Sweets are an important cultural signifier, and you can learn as much about a nation and its people from them, as you can from their music and their politics. The Gobstoppers of England; the Hershey Bars of America; the Kinder Eggs of Deutschland; the White Rabbits of China; the Sesame Seed bars of Lebanon; the Wasabi-flavoured Kit Kats of Japan.
The sweets we eat as children linger in our synapses, not to mention our teeth, and to this day I can savour the taste, through memory alone, of my own favourites: Fruit Pastilles, Oh Boy chocolate peanuts, Wilson-Rowntree Coca-Cola toffees, BarOne ( which I used to mispronounce to rhyme with macaroni), and those little powder-coated pink pills that you got at the barber as a reward for not squirming too much during your haircut.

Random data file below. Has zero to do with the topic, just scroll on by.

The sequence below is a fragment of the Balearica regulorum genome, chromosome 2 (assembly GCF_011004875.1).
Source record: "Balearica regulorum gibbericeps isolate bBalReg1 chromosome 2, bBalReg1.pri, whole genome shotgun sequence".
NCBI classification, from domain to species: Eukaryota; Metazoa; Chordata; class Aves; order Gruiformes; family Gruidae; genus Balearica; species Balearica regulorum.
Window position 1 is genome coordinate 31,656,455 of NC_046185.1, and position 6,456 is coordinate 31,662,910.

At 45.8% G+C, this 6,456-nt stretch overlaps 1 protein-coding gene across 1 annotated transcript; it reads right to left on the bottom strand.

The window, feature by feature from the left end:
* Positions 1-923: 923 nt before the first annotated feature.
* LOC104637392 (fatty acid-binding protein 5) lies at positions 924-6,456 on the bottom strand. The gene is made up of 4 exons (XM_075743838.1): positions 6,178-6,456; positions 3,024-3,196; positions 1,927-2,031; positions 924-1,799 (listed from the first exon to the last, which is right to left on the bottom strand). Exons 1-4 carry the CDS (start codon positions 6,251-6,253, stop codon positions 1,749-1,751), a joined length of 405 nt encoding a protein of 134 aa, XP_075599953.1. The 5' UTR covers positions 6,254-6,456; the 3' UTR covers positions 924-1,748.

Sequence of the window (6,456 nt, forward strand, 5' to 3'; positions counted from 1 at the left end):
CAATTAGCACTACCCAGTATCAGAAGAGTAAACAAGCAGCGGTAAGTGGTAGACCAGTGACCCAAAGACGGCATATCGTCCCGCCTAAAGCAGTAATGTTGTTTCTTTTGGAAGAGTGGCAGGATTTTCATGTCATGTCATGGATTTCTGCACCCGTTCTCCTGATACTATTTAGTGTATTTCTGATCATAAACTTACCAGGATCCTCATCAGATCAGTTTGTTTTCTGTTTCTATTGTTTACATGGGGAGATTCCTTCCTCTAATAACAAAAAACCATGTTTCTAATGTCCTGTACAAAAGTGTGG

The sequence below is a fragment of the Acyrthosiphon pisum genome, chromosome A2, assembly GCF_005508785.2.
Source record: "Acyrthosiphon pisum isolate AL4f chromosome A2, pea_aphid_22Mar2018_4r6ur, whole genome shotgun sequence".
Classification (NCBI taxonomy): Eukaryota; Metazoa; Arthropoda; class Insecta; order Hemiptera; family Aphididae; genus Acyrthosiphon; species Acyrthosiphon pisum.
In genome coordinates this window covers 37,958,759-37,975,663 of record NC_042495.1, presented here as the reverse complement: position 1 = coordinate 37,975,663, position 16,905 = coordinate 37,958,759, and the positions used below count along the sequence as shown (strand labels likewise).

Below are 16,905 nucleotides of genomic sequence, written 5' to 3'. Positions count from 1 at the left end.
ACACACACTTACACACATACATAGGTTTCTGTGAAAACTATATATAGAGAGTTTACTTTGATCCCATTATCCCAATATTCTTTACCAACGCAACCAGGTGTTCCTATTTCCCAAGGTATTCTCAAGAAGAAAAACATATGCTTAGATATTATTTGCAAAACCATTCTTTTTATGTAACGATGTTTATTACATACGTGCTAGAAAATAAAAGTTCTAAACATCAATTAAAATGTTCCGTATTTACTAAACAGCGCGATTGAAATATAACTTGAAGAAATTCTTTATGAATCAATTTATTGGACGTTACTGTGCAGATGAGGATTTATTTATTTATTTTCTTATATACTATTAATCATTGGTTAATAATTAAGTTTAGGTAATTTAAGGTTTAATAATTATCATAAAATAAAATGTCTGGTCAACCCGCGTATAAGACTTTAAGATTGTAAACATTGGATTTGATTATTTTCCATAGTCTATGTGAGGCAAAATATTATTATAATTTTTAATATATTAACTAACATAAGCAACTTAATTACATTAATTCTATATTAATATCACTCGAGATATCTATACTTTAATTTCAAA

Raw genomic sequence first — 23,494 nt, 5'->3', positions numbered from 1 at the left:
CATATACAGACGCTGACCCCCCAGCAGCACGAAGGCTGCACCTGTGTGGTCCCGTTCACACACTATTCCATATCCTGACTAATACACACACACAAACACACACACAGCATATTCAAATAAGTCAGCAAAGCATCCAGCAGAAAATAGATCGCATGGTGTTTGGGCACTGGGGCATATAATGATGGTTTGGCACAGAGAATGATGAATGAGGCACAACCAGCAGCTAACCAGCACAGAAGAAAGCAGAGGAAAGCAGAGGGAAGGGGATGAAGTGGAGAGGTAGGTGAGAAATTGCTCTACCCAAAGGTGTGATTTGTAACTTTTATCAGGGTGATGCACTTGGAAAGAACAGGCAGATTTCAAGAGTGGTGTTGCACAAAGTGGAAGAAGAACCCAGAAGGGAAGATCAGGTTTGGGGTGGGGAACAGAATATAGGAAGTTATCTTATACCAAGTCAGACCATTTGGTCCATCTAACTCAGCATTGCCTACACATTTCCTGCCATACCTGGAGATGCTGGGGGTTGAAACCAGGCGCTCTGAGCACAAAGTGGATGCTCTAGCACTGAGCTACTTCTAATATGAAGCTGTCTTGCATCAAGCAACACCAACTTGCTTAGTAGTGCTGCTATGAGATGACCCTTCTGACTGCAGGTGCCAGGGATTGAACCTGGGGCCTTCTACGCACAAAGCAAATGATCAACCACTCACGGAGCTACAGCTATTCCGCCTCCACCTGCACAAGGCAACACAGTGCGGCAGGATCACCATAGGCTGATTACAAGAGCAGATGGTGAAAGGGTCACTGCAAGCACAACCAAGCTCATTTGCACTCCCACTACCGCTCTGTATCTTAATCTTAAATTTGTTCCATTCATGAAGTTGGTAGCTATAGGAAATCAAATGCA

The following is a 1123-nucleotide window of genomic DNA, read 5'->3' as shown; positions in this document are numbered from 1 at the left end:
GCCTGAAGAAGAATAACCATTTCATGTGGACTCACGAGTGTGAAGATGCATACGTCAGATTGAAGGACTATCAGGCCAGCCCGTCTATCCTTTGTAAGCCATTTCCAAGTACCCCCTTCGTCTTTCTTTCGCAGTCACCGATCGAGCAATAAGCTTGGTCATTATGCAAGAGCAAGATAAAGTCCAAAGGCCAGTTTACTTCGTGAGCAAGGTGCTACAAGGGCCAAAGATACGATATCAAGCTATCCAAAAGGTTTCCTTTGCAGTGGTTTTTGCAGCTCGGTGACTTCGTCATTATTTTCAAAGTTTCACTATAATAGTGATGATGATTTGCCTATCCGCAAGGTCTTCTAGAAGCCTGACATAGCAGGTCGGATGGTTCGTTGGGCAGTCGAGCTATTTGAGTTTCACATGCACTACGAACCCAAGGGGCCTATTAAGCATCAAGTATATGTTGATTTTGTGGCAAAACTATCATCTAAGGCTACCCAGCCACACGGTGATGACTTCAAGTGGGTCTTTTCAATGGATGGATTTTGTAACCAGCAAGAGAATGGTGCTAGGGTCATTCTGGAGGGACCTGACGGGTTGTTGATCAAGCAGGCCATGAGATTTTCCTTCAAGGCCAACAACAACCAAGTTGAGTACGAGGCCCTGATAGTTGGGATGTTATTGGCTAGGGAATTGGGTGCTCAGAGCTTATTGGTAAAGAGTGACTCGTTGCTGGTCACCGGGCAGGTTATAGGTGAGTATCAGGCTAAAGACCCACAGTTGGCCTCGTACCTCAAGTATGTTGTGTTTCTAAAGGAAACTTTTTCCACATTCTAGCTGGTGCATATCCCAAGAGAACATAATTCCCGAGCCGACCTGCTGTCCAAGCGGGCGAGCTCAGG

So the white sweets here are Minties, hard, white and laboriously chewy, and famous in Australia for their slogan, “It’s Moments Like These You Need Minties”.
Those in the twisty yellow, red, and blue wrapper are Fantales, chewy caramel bites with a rich chocolate coating. As you chew on them, you can read the wrapper, which is a trivia quiz on film stars and other famous people.
“Hey, we’ve got these too!” I said. “Except we call them Chappies, and they’re bubble-gum, not chocolate.” On such exchanges, are cultural kinships forged across the oceans.